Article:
Jack Klugman, veteran character actor of stage and screen, died on Christmas Eve at the age of 90. He leaves behind a resume of no less than 97 on-screen acting gigs, one of which was his memorable turn as Juror 5, a former slum kid with empathy toward the 18-year-old defendant, in Sidney Lumet's searing courtroom drama, "12 Angry Men." Juror 5 wasn't the last juror to change his vote to "not guilty," though Klugman is the last of the 12 actors to pass away.
Reginald Rose's screenplay for "12 Angry Men" was originally produced for television and broadcast live on CBS's Studio One in September 1954. Its popularity with television audiences led to a big-screen adaptation, which hit theaters on April 13, 1957. Directed by Sidney Lumet in his feature film debut, "12 Angry Men" follows 12 jurors, played by Martin Balsam, John Fiedler, Lee J. Cobb, E.G. Marshall, Jack Klugman, Edward Binns, Jack Warden, Henry Fonda, Joseph Sweeney, Ed Begley, George Voskovec and Robert Webber (R.I.P., all), as they decide the fate of a Puerto Rican teenager accused of murdering his father -- a case that seems cut and dry until Juror 8 (Fonda) insists they look more closely at the evidence (or lack of it).
"12 Angry Men" is now considered one of the best courtroom dramas of all time -- and, indeed, one of the best films all around, period, notable for its terrific ensemble acting and exclusive use of one increasingly claustrophobic location (all but three of the film's 96 minutes take place in the jury room). The American Film Institute has ranked Juror 8 as #28 on its list of the 50 Greatest Movie Heroes of the 20th Century and ranked "12 Angry Men" the 42nd most inspiring film, the 88th most heart-pounding film and the 87th best film of the past hundred years. It was nominated for Academy Awards for Best Picture, Best Director and Best Adapted Screenplay, though it lost in all three categories to "The Bridge on the River Kwai" (which kind of took place mostly in just one location, too, if you think about it).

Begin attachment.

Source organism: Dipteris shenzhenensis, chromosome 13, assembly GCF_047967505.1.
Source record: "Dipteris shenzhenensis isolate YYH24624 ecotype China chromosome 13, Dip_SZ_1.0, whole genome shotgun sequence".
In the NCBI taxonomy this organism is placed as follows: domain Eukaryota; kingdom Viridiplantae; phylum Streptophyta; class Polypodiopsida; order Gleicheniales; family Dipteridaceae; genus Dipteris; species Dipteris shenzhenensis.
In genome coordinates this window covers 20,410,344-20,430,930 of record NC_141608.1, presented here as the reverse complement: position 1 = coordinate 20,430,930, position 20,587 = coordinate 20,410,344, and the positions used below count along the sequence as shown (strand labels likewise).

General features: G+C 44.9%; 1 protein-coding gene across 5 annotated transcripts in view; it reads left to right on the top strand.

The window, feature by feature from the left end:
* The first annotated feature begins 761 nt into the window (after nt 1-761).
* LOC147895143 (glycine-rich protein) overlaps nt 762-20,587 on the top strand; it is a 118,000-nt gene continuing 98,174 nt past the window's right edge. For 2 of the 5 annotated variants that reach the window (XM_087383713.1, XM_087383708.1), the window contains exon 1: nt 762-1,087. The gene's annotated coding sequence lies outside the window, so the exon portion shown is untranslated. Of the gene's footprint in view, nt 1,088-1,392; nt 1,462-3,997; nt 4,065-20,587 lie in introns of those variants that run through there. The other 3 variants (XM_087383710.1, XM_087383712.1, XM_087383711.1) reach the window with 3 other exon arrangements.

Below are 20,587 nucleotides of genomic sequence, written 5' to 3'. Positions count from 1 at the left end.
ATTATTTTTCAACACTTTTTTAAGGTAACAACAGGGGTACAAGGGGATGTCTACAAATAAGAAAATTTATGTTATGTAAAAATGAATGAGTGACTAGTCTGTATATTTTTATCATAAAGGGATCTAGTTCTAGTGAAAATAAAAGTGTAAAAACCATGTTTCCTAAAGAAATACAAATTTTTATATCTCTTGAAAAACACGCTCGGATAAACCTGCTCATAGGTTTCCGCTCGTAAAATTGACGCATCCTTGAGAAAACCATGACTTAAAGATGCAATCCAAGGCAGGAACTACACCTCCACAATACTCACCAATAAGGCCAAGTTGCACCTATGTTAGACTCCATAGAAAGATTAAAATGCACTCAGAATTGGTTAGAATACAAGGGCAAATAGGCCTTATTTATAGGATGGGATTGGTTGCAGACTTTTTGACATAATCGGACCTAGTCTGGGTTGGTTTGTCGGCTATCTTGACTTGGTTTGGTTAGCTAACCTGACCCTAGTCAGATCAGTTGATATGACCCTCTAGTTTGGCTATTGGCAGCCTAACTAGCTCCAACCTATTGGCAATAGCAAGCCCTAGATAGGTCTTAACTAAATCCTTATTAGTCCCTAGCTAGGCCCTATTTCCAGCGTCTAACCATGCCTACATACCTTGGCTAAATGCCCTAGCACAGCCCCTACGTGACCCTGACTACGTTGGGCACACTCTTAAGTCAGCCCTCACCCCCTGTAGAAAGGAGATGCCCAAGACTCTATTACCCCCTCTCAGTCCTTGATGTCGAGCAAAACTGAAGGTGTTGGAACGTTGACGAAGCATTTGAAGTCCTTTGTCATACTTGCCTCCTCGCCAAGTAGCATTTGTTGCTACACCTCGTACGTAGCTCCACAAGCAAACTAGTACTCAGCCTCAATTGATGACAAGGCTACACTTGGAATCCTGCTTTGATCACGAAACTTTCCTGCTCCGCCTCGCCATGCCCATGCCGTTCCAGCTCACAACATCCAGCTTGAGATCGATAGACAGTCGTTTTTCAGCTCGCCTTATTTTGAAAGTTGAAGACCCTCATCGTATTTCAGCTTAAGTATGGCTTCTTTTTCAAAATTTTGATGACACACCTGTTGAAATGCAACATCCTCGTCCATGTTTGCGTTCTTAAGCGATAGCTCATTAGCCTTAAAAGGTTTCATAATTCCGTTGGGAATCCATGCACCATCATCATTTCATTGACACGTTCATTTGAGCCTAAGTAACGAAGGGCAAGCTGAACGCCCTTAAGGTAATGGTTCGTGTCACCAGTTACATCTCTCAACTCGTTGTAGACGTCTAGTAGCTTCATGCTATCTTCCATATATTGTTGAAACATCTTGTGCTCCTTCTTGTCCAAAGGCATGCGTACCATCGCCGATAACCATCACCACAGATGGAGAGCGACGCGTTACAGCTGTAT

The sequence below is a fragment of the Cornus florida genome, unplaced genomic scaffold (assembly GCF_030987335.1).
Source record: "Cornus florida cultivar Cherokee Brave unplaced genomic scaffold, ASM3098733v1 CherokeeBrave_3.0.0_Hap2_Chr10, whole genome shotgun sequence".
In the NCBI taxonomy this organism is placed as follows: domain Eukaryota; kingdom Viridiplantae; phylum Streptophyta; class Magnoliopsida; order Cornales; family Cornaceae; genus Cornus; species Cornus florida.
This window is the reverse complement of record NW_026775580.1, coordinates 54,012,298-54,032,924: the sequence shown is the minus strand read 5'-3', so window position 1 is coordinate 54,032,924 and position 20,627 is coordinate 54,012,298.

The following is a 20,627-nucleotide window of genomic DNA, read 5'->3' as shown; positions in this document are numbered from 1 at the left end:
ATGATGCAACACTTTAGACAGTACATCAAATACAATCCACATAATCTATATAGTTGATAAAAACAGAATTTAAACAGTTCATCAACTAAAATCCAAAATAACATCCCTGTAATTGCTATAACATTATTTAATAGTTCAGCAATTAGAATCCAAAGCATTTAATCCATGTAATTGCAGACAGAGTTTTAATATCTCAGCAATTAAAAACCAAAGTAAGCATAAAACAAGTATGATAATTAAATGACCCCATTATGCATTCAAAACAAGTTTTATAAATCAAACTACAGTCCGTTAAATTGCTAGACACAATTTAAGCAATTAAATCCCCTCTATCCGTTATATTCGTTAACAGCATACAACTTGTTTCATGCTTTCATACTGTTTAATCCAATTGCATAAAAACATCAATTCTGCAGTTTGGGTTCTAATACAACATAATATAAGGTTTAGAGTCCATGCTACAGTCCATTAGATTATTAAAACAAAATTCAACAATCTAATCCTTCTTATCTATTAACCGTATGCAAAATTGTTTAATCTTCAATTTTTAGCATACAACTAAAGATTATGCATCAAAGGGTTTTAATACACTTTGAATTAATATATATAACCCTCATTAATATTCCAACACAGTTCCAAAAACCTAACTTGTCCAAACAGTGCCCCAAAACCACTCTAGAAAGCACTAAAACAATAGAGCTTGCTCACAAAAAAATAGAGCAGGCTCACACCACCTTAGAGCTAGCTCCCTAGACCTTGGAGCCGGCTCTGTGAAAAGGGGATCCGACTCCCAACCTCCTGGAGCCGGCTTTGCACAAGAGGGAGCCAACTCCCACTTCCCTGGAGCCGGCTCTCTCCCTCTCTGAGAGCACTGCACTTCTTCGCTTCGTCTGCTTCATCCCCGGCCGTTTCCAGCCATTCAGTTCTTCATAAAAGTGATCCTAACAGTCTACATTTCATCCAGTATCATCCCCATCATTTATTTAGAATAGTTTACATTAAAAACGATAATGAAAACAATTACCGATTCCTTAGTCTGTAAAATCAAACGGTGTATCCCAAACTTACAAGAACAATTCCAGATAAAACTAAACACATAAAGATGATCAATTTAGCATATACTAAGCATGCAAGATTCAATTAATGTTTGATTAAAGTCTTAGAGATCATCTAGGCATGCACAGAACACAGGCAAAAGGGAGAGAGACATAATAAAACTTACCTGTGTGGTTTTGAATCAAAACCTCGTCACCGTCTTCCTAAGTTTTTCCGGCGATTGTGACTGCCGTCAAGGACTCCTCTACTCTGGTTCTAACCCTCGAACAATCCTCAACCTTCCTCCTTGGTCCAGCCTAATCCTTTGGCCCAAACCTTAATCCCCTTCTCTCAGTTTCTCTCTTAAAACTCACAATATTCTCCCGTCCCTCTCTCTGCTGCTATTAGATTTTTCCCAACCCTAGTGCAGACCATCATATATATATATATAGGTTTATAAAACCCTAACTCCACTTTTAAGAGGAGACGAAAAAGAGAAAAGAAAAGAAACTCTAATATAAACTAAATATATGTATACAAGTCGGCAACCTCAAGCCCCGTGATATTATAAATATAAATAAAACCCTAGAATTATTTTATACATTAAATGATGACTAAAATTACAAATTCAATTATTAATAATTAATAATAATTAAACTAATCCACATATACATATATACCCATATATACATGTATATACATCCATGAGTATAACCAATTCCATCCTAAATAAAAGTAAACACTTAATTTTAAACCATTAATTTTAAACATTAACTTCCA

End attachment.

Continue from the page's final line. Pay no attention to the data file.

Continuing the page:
In "12 Angry Men," you believed that Juror 5 grew up in a slum and knew how to work a switchblade, as Jack Klugman's gruff everyman looks and demeanor brought a streetwise authenticity to his many working-man character roles. His other memorable parts include Neil Simon's iconic slob Oscar Madison in the television series of "The Odd Couple," which aired from 1970 to 1975, and the crusading title character in "Quincy, M.E.," which aired from 1976 to 1983. Klugman also appeared in four episodes of the original "Twilight Zone" (a record he shares with Burgess Meredith) and played John Stamos' father in the '80s series, "You Again?"
And, while Klugman amassed a great number of fans over his 60+-year career, there is perhaps no greater Klugman fan than Zorak, the wisecracking mantis on Cartoon Network's animated series, "Space Ghost: Coast to Coast," as evidenced by the episode in which he demands a Klugman tribute over the scheduled salute to "Women in the Entertainment Industry." For better or worse, it's a flourish that probably introduced Jack Klugman to a whole new generation of Adult Swim fans who came to agree that the longtime performer was, indeed, "dynamite."